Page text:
Seeing your teammates face-to-face, especially in a time of isolation, is powerful. Yes, do plan a weekly all-team meeting to discuss the progress of your projects. But remember that it’s easy for your communication to become purely transactional when you’re working remotely.
So, be intentional about checking in on things other than business. We have groups that “meet up” for coffee once a week, and we just celebrated an employee coming back from maternity leave with a virtual happy hour. Use these moments to ask how your people are doing and be honest about how you’ve been fairing. Human connection starts by treating everyone as a human.
Enable and encourage your people to use IMing software like Slack or even social media to randomly pop in with each other throughout the day. Our team has a private Facebook page where we share photos of our pets, at-home workstations and silly, viral gems like this one. It may be simple but—I’m telling you—it gets us through the grind.
More than ever, your team needs something to look forward to. Planning a future in-person retreat, hike or outing to strengthen team relationships can signal to your employees that you’re focusing on the brighter days ahead. Better yet, get them involved by having them submit ideas for ways you can all celebrate when you get back together.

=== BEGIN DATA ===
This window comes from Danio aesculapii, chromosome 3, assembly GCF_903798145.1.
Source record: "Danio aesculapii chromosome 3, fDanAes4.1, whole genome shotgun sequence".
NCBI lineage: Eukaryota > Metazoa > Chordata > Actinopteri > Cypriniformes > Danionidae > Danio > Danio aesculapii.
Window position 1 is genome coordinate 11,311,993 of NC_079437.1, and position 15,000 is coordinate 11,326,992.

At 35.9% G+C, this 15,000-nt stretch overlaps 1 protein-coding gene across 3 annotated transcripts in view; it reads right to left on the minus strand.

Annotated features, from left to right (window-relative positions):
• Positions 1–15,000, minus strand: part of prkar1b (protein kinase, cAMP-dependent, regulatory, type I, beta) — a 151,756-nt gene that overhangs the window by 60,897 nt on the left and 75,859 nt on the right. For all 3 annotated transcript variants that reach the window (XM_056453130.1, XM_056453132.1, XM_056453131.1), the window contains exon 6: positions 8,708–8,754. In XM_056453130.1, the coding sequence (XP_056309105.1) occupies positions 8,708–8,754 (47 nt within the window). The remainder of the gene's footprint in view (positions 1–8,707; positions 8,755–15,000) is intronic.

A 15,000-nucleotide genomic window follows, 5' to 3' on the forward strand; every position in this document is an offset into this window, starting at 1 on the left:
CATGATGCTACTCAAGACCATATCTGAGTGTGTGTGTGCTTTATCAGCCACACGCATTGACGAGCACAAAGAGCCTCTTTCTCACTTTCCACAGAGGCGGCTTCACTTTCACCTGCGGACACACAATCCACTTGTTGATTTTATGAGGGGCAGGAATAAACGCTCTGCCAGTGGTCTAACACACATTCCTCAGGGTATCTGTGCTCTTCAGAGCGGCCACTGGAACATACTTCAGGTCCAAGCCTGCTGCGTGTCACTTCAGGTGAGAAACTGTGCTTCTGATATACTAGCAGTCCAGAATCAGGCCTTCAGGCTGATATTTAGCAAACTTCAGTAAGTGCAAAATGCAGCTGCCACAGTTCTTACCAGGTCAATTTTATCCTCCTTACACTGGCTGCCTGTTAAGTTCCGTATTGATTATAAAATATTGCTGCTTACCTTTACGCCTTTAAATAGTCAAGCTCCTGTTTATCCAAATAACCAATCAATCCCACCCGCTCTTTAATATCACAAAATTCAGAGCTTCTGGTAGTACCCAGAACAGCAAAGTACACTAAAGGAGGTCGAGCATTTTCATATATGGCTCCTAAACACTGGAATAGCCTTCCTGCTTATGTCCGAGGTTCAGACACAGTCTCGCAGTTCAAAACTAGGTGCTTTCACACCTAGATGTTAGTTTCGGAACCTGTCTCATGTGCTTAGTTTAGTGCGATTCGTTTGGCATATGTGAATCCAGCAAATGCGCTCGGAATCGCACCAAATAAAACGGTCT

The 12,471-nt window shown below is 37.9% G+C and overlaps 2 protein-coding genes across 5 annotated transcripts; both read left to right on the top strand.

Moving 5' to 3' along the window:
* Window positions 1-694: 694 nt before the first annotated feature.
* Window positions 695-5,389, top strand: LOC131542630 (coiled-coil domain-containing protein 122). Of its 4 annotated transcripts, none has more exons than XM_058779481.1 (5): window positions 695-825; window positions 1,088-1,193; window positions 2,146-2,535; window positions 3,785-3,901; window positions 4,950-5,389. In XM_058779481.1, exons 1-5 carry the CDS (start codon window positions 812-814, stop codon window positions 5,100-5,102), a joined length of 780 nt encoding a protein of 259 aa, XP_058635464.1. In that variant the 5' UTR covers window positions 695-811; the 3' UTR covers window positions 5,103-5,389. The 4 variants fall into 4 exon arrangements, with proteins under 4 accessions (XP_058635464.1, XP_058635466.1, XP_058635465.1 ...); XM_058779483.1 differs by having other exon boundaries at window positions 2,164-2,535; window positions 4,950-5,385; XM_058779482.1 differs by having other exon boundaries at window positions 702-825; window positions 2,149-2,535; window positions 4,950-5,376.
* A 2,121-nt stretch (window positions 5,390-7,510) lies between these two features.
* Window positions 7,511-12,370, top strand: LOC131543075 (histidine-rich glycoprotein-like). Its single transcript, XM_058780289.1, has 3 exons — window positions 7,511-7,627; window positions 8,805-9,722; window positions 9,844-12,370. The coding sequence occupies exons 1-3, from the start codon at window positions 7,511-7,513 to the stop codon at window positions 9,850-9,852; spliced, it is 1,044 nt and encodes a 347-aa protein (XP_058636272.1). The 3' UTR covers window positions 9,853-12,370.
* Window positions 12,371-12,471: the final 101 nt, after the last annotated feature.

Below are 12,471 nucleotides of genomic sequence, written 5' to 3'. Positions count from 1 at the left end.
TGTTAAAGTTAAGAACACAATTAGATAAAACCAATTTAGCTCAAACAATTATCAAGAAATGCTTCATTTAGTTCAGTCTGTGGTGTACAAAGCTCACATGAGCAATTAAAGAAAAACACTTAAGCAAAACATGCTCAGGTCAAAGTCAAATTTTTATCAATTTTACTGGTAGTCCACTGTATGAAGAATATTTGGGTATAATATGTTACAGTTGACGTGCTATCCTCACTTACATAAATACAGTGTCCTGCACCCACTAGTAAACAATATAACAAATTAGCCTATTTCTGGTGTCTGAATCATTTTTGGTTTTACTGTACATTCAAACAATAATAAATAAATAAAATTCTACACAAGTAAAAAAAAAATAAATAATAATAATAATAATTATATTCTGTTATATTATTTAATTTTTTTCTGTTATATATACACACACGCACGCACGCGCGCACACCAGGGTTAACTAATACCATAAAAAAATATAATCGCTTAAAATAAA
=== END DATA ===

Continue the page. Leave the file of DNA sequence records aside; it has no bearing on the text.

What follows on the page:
Send handwritten notes, send paychecks in an illustrated thank-you card, send books, snacks, buttons, a $5 Hot-N-Ready pizza… The idea here is to connect with your remote workers in a physical way, while adhering to the new social distancing rule. Plus, who doesn’t love a good, old-fashioned piece of snail mail?
“Don’t forget to celebrate your employees for the hard work they’re putting in and for the extracurricular ways they are giving back to the community,” says Keeling. One of our employees has sewn over 60 masks for local hospitals in the last two weeks, and others have stepped in to help by sending her the needed supplies to continue her work.
Effort like that deserves to be recognized and goes a long way in boosting morale. You can use any of the ideas above to acknowledge your star workers in front of their peers, one-on-one or on social media. The key is to recognize them in a way they appreciate.
While we didn’t know we were planning for a pandemic, we had already taken the steps necessary for a flexible workforce by designing our new HQ to match the evolving workplace in 417-Land. Our measures provided opportunities for our team that weren’t there before, and it put our firm in a position to go remote immediately.